China Power | Politics | East Asia
A new bill would make displaying the PRC flag into a national security offense. Critics say it would violate freedom of speech.
In this Aug. 22, 2016, file photo, pro-China group members hold Chinese national flags and a banner reading ”Welcome Sha Hailin” outside a venue of a dinner party held by Taipei Mayor Ke Wen-je, for Sha Hailin, head of the United Front Work Department of Chinese Communist Party’s Shanghai Municipal Committee, in Taipei, Taiwan.
Credit: AP Photo/Chiang Ying-ying
Taiwanese national security officials want to criminalize the display of the five-star People’s Republic of China (PRC) flag on national security grounds, a move that would reignite a simmering domestic debate over protected speech.
Lawmakers are deliberating a bill proposed by Democratic Progressive Party (DPP) legislator Wang Ting-yu that would amend Taiwan’s National Security Act and criminalize certain actions deemed hostile to the nation.
The bill would ban “raising, lowering, hanging, displaying, holding or brandishing” a political or military flag of a hostile foreign power in public places. Those found guilty would be subject to fines of up to $1,782.
Wang proposed the amendment in October with support from 28 DPP lawmakers along with Chen Po-wei of the pro-independence Taiwan Statebuilding Party.
The Taipei Times reported on Tuesday national security officials had reviewed the proposal and recommended a minor punishment for displaying the flag on social order grounds, rather than amending the National Security Act.
Security officials raised concerns that levying punishments on national security grounds could lead law enforcement officials to be “criticized for running a police state,” according to the report. However, they also argued that ignoring the issue would “allow China to keep using the nation’s democratic principles for its own ‘united front’ work.”
Officials recommended amending Taiwan’s Social Order Maintenance Act, arguing that this would treat the issue as one of social order as displaying the flag could lead to public tension and conflict.
DPP officials have attempted in the past to amend or utilize the Social Order Maintenance Act to criminalize the spread of false information ostensibly serving the purposes of the Chinese government.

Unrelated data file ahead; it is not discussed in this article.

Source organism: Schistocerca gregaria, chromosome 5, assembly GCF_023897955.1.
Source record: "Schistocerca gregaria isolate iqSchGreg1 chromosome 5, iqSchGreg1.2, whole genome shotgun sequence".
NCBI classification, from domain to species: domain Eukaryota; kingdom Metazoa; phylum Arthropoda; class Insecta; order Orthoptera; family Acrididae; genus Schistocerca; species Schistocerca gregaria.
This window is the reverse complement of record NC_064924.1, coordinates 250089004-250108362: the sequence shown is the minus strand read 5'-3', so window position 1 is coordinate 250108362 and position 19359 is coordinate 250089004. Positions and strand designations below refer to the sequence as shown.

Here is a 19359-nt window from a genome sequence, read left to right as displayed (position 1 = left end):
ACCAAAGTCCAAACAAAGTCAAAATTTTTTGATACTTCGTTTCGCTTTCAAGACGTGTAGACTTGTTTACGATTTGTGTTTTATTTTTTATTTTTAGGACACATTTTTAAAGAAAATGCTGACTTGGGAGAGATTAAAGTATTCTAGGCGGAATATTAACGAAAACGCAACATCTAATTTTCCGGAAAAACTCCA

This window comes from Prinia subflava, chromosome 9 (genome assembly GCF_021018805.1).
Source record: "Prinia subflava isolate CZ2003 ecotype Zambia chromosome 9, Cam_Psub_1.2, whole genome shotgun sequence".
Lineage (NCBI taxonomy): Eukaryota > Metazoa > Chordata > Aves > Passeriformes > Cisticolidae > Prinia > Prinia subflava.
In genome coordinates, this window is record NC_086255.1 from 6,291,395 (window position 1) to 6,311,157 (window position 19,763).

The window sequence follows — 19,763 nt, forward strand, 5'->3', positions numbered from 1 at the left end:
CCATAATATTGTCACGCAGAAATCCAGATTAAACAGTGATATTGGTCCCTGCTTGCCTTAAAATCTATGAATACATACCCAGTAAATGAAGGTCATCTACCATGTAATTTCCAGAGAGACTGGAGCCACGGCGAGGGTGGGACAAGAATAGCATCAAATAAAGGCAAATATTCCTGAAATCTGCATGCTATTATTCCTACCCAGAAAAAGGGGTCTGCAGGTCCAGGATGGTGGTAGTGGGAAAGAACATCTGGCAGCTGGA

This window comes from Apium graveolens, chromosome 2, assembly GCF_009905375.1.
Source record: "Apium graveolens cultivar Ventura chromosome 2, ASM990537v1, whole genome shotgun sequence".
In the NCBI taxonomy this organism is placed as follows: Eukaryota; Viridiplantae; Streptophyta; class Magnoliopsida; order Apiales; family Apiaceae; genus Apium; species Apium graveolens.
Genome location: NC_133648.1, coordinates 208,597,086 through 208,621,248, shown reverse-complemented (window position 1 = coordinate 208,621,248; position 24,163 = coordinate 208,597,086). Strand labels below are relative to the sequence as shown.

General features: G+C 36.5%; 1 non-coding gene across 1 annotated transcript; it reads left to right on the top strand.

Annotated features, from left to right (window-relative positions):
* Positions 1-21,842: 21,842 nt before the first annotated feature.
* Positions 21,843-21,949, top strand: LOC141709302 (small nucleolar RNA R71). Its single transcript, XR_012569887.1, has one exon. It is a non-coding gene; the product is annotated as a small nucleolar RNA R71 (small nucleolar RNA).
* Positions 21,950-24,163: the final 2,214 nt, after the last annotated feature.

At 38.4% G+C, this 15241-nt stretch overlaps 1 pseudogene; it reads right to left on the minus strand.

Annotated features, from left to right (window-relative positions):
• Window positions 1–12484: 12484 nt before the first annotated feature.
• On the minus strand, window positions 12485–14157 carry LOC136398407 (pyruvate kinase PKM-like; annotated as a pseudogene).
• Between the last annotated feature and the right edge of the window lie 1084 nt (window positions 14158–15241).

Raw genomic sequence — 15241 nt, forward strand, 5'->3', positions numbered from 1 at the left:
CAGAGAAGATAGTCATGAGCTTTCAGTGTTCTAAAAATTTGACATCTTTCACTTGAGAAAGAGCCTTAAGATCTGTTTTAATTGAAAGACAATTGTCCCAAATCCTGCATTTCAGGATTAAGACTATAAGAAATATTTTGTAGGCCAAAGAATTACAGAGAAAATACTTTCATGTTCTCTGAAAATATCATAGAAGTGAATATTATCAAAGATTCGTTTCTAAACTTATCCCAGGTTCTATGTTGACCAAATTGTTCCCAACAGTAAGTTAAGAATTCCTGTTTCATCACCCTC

These attempts generally receive torrents of criticism from the opposition Kuomintang (KMT). International free speech advocates, along with organizations such as the Committee to Protect Journalists, have also condemned attempts to use the act to criminalize “fake news.”
Several KMT legislators are staunchly opposed to the efforts to criminalize the Chinese flag. In October, after Wang proposed the bill, KMT caucus secretary general Lin Yi-hua said it would be an “overreach of state power” to limit free speech, while caucus whip Lin Wei-chou said a draft act must define whether displaying the Chinese flag is considered subversion and is thus not protected speech.
Jang Chyi-lu, a legislator for the more moderate Taiwan People’s Party (TPP), argued that banning the flag would only be possible if a law is passed to define China as an enemy country. At the time, some KMT legislators also expressed support for such a law.
The Chinese flag is not commonly displayed in Taiwan, where a fractional minority of the population expressed support for unification. Among the general public, pro-unification protesters and activists are generally ignored or ridiculed.
The ruling DPP does tend to react swiftly when the display of Chinese symbols in Taiwan receives international attention. In 2018, authorities destroyed a temple that had been converted into a shrine for Chinese communism days after The New York Times reported on its existence.